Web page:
In fact, some authors have controversially claimed that piracy has helped their sales. Though lost sales are difficult to quantify, research suggests that instances of piracy don’t have a direct correlation with lost sales, and in fact may lead to increased sales in some cases. Paulo Coelho even pirated his own books, ensuring they’re available to download for free on pirate websites, and noticed an increase in legitimate sales:

The sales increased a lot. There is no conflict between the fact that you have something for free. It stimulates people to read and to buy, because they have the possibility of trying.
– Paulo Coelho

Surprisingly, one of the most effective anti-piracy methods you can adopt is to make your work widely available and affordable. While you certainly should never feel bullied into lowering your price, there is a large percentage of pirate downloaders who have a strict (though less than mainstream) morality about what they’ll download, stealing only what they claim they’d never purchase at the set price.

I love pirates. I get money from them all the time. They send me money thanking me because they loved my book. I sometimes go onto torrent sites and if I don’t see my book there I feel bad because it means I’m not in demand.
– Hugh Howey

Of course it’s never fun to have someone steal your work, and as well as being relatively uncommon (just because a book is available to download illegally doesn’t mean it’s happening en masse), piracy is also decidedly illegal. Full legal protection is available to you if you find you are the victim of piracy.

Again, where piracy does take place it usually targets best-selling authors but if piracy is a worry for you then there are options. You can search for and report websites offering pirated copies using Google Alerts or try services such as MUSO or NetNames which provide a range of anti-piracy services.

Paulo Coelho's sales increased when he pirated his own books.Click To Tweet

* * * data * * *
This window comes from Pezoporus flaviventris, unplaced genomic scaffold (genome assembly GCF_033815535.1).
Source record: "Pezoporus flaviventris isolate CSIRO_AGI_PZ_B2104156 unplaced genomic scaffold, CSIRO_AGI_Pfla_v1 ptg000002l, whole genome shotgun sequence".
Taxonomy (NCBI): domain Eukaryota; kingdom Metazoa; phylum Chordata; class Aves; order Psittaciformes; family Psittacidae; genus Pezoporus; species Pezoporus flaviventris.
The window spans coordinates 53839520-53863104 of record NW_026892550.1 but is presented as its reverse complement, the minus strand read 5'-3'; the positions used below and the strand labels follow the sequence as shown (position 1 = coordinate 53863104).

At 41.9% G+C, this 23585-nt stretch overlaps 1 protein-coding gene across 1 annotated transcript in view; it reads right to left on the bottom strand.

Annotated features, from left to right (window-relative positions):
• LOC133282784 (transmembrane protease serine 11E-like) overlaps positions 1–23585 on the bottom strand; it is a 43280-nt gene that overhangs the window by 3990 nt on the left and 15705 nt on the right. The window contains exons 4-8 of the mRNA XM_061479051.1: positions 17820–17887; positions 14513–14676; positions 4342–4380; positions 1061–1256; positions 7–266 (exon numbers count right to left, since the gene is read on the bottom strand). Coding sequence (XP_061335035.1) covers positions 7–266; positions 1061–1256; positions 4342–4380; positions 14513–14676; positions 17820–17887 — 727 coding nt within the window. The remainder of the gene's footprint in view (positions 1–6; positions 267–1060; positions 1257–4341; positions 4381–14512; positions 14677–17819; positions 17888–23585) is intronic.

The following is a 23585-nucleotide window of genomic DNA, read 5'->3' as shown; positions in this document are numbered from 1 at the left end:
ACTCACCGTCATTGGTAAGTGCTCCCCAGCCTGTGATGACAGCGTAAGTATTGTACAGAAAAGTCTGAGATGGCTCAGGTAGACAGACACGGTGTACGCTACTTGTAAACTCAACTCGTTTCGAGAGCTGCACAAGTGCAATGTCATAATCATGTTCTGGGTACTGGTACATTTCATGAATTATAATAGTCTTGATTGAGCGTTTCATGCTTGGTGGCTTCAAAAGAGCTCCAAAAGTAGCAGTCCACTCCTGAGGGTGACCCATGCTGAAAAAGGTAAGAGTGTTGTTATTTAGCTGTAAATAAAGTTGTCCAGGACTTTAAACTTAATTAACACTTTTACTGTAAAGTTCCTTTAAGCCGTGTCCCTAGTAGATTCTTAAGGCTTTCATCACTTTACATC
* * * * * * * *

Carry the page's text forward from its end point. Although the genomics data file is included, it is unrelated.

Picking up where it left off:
Sleep easy

Plagiarism and piracy cost authors more sleepless nights than they’re worth. Plagiarism is incredibly uncommon in fiction and while you’re very unlikely to have your work stolen, you have complete legal protection if it is.

While some would like more assurances on idea theft, it too is very uncommon and the chances of someone who steals your idea presenting it better than you are slim. If you’re truly worried about friends and acquaintances lifting your ideas then keeping them to yourself may help your peace of mind but don’t worry about professional services such as proof readers or agents.

While ebook piracy is certainly a problem for the industry, as it invalidates distribution rights, it’s unquantifiable what effect it has on the individual author. Estimates range from loss of earnings to a dramatic rise in sales, but one thing’s for certain: the danger to self-published authors is minimal.

In the event of piracy, there are steps you and your publisher can take but prior to noticing a problem any time spent worrying is wasted. Focus your attention on the brilliant characters and gripping events that will have customers falling over themselves to buy your next novel.

Your 5-minute Guide To Copyright, Piracy and PlagiarismClick To Tweet

For information on which online bookseller is right for you check out our articles on Amazon’s KDP Select and the iBookstore, or for a comparison of ebook marketing services try our BookBub vs BookGorilla vs The Fussy Librarian for a comprehensive breakdown on which site best suits your promotional needs.


3 thoughts on “Your 5-Minute Guide To Copyright, Piracy And Plagiarism”

  1. I read a Forbes article that describes piracy as a service problem So the only way that you can really mitigate the problem is by offering competitive and convenient service aka making your work accessible and affordable. Thanks for this informative read!

    1. Standout Books

      That’s a good point, there’s a Swedish study that showed that streaming services had halved the number of people who were downloading music illegally in Scandinavia. Read more here. People don’t necessarily (all) want to steal creative work, they just want a way to consume it that is quick, easy and affordable.